It’s seen me wandering through dark unhinged worlds exploring immersive theatre and fragmented narratives with Punchdrunk; heaving ropes and spinning yarns on tall ship in Falmouth bay with the New Dawn Traders; discovering new levels of personalised experiential marketing at the Vision conference; and speaking to an inspiring bunch of creatives at YCN’s ‘In Conversation With…’ in London. But even if I’m sitting still (usually in my favourite coffee shop), Feeding still gets me ‘out there’ —whether it’s on the internet exploring things like creative risk taking, listening to podcasts or reaching out to connect with people for new projects. Contributing to The Challenger’s Almanac, following creative crumbs for a storytelling experiment and roping in some of the world’s best illustrators to create Christmas cards for the charity ShelterBox are all things I’ve done on Feed time.
Whatever and however you do it, getting out there helps find refreshing new approaches and directions when you’re back ‘in there’ at work. I’ve definitely found it invigorates my ideas with client meetings and project work, as well as keeping me motivated, fired up and evolving in my own creative progression.”
Amie, Writer and Creative Assistant: “Chaos theory, collage, performance poetry, sci-fi and shadow poetry. The context of a Feed might seem far-fetched, but you’d be surprised how much chaos theory can teach you about staying ahead of the creative curve. Or how shadow puppetry can make you choose your words more carefully.
It’s in these twists and turns and dips and dives into new and challenging things that I find ideas and new paths to trace. And it’s these things that give my work pace and variation.
Feeding is the space to explore, grow and indulge in something a little different—keeping my curiosity alive and my mind whirring.”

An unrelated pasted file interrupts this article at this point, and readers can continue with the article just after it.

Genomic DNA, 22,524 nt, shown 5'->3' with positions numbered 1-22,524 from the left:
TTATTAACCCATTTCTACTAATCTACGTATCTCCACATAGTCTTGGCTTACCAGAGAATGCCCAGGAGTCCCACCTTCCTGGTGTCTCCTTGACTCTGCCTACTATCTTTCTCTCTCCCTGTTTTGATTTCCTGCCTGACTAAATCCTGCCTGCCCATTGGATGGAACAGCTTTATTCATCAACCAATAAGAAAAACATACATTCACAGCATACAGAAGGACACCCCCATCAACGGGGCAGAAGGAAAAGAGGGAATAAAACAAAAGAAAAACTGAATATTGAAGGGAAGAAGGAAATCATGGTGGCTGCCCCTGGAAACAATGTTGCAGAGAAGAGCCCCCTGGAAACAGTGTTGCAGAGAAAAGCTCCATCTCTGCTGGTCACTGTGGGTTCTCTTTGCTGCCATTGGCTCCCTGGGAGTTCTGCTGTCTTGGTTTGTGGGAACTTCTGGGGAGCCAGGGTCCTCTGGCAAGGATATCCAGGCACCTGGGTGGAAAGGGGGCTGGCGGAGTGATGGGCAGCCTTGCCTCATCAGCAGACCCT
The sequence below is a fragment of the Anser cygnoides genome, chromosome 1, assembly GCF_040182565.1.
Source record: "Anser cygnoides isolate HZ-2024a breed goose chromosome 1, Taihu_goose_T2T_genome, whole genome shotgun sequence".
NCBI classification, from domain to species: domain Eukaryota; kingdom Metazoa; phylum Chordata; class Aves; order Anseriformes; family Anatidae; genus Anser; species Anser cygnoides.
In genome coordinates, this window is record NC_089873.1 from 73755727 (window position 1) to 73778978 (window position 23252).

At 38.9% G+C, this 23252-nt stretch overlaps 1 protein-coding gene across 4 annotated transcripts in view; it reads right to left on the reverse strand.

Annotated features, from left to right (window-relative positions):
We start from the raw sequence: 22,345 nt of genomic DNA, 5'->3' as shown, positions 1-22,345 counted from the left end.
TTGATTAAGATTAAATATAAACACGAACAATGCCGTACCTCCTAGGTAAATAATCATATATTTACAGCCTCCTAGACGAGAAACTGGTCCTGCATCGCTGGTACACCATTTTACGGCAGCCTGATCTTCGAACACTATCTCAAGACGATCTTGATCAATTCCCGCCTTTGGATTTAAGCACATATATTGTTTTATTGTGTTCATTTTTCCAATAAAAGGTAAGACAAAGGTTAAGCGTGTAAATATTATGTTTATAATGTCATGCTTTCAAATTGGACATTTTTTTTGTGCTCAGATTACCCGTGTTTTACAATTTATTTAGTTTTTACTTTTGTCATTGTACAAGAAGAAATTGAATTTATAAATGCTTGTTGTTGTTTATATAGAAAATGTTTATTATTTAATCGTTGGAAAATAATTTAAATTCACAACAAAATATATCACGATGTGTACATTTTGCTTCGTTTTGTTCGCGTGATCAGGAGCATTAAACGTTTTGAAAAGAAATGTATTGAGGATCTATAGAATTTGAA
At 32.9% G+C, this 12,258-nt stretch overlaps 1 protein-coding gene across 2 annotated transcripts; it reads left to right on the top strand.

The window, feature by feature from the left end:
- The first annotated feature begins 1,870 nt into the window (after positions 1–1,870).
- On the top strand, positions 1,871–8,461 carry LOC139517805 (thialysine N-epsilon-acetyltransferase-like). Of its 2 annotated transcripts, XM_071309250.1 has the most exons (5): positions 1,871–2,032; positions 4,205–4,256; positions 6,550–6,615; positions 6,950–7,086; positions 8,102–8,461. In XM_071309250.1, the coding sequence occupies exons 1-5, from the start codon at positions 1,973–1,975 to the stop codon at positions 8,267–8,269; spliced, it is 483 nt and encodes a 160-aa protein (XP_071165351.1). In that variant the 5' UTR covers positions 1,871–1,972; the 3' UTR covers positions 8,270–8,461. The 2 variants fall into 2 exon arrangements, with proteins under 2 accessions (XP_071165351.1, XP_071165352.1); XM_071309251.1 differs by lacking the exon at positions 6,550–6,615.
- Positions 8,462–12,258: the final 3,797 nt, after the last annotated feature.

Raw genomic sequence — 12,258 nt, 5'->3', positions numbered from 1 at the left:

Caitlin, Commercial Director: “I’m terrible at turning off. Giving my self a chance to stop, breathe, think. Feeding should be about going beyond my role. An opportunity to break out of the marketing, client, business development bubble I’ve existed in for the past seven years. I started with baby steps. My first real feed was on exploring personas. This was something I needed for a client and was still heavily in the marketing sphere, but I allowed myself the time to really explore it, analyse it, and write about it. I got to know the subject far deeper than if I’d just written a blog post. I picked concepts apart, learned from the past, went off on tangents. And at the end I felt like I’d genuinely learned something new.”
Feeding is like dim sum for the soul.
Anna, Creative Director: “Feeding gives me the clear white space I need. Feeding allows me think freely about leftfield ideas that inspire my writing. Feeding forces me out into the world, like a gale force wind behind me. I return windswept, red-cheeked and invigorated. Feeding is like dim sum for the soul. Feeding so far has been about curating, creating, listening and editing. It happened up a hill, by a river, on a rooftop, in my head.”
Header image by Dustin Lee on Unsplash.